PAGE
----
Traditional Japanese Farming and preB (Prebiotics). An Essay.
In the beginning, before there were words like agriculture, and natural farming; before organic became different than what everyone else was doing before that, a long time ago, in a place called Japan (Nippon) there was tradition. There was a way of seeking harmony by living harmoniously with the land. There was a sense of being one with life, and all life being one. Tradition was not a word, it was the way it had always been, the only way it could be. The eternal cycle of birth, growth, maturity, death. Rebirth.
Food was raiment for the inside of the body. The outside of food was raiment for the outside of the body. There was no method to farming in this ancient Japan. There was only philosophy. What was the nature of each plant? How did it affect the nature of the human? How could one benefit the other? Farming, in old Japan, was about observation. Understanding. Honoring the uniqueness of every part of nature, and giving it obeisance.
In the beginning, life was invigorated, made full by the fruits of this quiet partnership with the soil, with the wind, the water, and the sky. No part was more important than the other. Each had a gift to bestow. Each received of the others, and made bounteous the Fall harvest. Harvest was both celebration, and a passing. With thankfulness, the still of Winter came, the fruits of Summer eaten, and the preparations for Spring planting consumed the activities of the cold season. Life was an eternal round. Uninterrupted. Real.
Plants were honored in their season. Their composted cuttings fed the worms that made the soil fertile. Everything was used. Everything had its place. There was nothing to discard in old Japan. It was just a matter of knowing its use, its best purpose.
Work on the land was not work. It was worship. It was meaning. It was inspiration. The land held reverence for your ancestors within its hills and valleys. In time, it would hold you and your children too. You came from this earth. Everything came from this earth. And all would, in its time, return to it.
In the beginning, in traditional Japan, food and life and meaning and honor were inseparable. They were different aspects of the same continuation that had always been.
Times passed. Wars came. Wars ended. Vast cities arose. They spread and spread until they were vast networks of buildings and roads and power lines, pipelines and cars. Noise and noxious fumes connected it all. Farms were big, expensive machinations, consuming vast quantities of fertilizers, ocean tankers of herbicides, while the common earthworm was killed and forgotten.
"Production" became the key word, in this world. Speed was its mantra. Agriculture became a word. And cost per pound took its place among the pantheon of agricultural gods. Inputs. Outputs. Cost per unit. Shipping schedules. Wastage. Packaging. Advertising. Nutrition information had to be placed on food labels because there was no longer a way to tell by the way something looked, or smelled, or tasted, what it was really good for. We had to be educated about what was good for us in schools. We had to learn to read labels to help ourselves choose "healthy" foods. We trusted science to tell us why something was good for us, instead of eating what our ancestors always knew was good for us. Our ancestors never questioned what was good. They already knew – tradition had taught them well.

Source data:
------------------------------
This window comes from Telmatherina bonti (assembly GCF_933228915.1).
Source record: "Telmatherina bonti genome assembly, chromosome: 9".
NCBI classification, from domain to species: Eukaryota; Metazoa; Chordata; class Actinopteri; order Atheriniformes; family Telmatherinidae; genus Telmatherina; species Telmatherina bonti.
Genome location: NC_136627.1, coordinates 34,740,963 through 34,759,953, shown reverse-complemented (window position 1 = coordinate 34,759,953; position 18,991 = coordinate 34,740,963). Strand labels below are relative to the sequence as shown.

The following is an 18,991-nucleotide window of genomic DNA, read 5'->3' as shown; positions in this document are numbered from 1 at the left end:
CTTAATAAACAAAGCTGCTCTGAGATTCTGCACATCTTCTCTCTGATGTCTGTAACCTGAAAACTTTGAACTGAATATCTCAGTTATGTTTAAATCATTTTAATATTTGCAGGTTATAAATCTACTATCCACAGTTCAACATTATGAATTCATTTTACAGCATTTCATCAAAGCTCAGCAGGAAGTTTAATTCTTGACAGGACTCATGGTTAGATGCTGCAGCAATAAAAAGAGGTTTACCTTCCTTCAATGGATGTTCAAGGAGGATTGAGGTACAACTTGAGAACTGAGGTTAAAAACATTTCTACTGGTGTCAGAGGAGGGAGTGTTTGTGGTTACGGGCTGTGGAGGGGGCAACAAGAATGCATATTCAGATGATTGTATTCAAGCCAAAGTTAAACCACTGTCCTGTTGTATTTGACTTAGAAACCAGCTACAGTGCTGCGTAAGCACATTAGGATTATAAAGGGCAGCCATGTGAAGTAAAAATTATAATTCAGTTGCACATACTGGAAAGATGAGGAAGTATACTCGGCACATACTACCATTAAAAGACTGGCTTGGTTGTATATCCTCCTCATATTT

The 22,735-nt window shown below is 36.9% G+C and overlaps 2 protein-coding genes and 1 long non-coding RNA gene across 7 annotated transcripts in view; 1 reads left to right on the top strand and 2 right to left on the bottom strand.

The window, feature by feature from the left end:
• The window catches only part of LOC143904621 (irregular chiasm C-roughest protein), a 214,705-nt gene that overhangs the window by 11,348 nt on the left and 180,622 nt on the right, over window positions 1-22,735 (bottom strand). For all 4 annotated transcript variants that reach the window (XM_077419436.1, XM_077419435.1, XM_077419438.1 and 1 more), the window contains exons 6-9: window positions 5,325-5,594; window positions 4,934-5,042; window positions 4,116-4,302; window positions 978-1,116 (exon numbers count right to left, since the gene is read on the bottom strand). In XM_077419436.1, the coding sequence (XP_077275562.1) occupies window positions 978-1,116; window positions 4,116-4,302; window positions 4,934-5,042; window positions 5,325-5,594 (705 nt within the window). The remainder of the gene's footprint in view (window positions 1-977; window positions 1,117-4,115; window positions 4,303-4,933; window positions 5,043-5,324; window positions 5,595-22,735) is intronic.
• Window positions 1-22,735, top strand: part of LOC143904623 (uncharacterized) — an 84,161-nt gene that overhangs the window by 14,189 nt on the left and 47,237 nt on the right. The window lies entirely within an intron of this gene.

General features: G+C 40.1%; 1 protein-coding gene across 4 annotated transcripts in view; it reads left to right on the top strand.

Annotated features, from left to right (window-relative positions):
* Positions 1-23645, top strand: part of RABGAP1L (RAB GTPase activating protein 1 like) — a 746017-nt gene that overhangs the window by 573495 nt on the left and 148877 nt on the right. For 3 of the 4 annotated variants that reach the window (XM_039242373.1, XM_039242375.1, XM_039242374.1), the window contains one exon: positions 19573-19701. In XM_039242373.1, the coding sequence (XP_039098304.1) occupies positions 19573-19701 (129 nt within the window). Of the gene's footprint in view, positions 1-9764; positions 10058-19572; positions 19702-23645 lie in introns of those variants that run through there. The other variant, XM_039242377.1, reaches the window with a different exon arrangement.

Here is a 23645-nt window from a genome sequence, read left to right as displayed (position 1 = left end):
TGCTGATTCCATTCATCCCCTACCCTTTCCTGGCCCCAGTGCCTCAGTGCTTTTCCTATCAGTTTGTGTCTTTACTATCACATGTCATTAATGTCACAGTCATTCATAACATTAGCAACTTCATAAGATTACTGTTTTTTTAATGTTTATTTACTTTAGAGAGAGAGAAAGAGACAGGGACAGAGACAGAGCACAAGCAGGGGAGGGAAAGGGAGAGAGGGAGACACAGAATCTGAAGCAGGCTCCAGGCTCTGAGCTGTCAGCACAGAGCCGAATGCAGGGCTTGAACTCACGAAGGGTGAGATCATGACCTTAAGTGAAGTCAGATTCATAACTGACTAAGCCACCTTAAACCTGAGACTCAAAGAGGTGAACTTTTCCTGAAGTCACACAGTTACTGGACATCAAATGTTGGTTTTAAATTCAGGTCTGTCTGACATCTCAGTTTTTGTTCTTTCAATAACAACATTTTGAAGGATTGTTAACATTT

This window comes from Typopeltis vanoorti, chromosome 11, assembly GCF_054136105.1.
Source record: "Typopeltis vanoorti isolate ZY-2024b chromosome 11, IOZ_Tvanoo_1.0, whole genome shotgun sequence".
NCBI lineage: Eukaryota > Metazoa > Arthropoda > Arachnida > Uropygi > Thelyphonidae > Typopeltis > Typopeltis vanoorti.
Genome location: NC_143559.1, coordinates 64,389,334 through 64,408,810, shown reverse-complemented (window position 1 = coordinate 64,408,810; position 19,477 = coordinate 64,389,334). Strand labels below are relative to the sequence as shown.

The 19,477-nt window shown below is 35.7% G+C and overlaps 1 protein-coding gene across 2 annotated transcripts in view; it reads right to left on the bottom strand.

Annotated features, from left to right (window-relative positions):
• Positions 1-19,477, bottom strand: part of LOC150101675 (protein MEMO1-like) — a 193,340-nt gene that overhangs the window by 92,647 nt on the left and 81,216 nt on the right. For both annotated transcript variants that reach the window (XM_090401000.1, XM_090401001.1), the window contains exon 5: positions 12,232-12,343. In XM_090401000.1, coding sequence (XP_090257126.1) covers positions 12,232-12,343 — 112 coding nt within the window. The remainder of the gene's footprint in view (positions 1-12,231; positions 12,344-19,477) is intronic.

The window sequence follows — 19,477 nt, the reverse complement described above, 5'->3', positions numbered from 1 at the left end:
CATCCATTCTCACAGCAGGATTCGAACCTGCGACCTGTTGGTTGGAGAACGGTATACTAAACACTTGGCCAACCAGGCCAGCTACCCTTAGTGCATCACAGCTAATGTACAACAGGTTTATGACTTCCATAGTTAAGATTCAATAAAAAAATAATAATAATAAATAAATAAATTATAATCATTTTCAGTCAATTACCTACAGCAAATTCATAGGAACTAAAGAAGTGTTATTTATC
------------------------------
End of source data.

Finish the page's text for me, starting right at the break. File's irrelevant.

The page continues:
There is a place frozen in time. A place far from the shoals of the new, agricultural gods. Far from the maddening places we call home and city. There is earth, in this place, untouched by agriculture. Man-made fertilizers are unknown in this land, and chemical herbicides and insecticides have never been sprayed there.
This far away place, deep within Brazil, is bound in time. It was founded on a simple principle: Honor, once again, the earth. Honor the common earth worm, because where it flourishes, all plants flourish. When these plants reach the peak of their creation, are harvested, washed and prepared, they spring forth all that nature intended. They give forth of their hidden raiment, and nourish all who honor them by partaking. Far from Mt. Fuji, a piece of old Japan has been transplanted.
The Facenda Anew Ranch is a vast sprawling of red earth in southern Brazil, tucked close against Peru and Uruguay. It is recreating the tradition of ancient Japanese farming. Honoring centuries-old philosophy, it produces harmony with nature, and with its growers. As a result, it creates harmony within all who partake of its bounty, preB (Prebiotics).
This place, untouched by plow until it began to grow the plenteous ingredients of preB (Prebiotics), honors the old ways of Japan, to bring forth a revolutionary food – a food who's macrobiotic recipe was borne of Samurai, who's methods of fermentation, while rooted in ancient ways, has discovered revolutionary effects on the body, effects that could only spring from a place so far removed from civilization and the environmental affronts of modern man.
Honoring the tradition of the way – the ancient way of man – the way of old Japan – the right way of being one with the earth, being one with life, this Ranch gives obeisance to it.
The Facenda Anew Ranch is an offering to the spirit of that life by drinking deeply from the fruits of this earth into the center of our bodies. Having drunk, it thereby invigorates our souls with harmony.
1. Go to "Where preB (Prebiotics) is Made."
2. Go to "preB (Prebiotics) Ranch" here.
3. Re-discover "What is preB (Prebiotics)" here.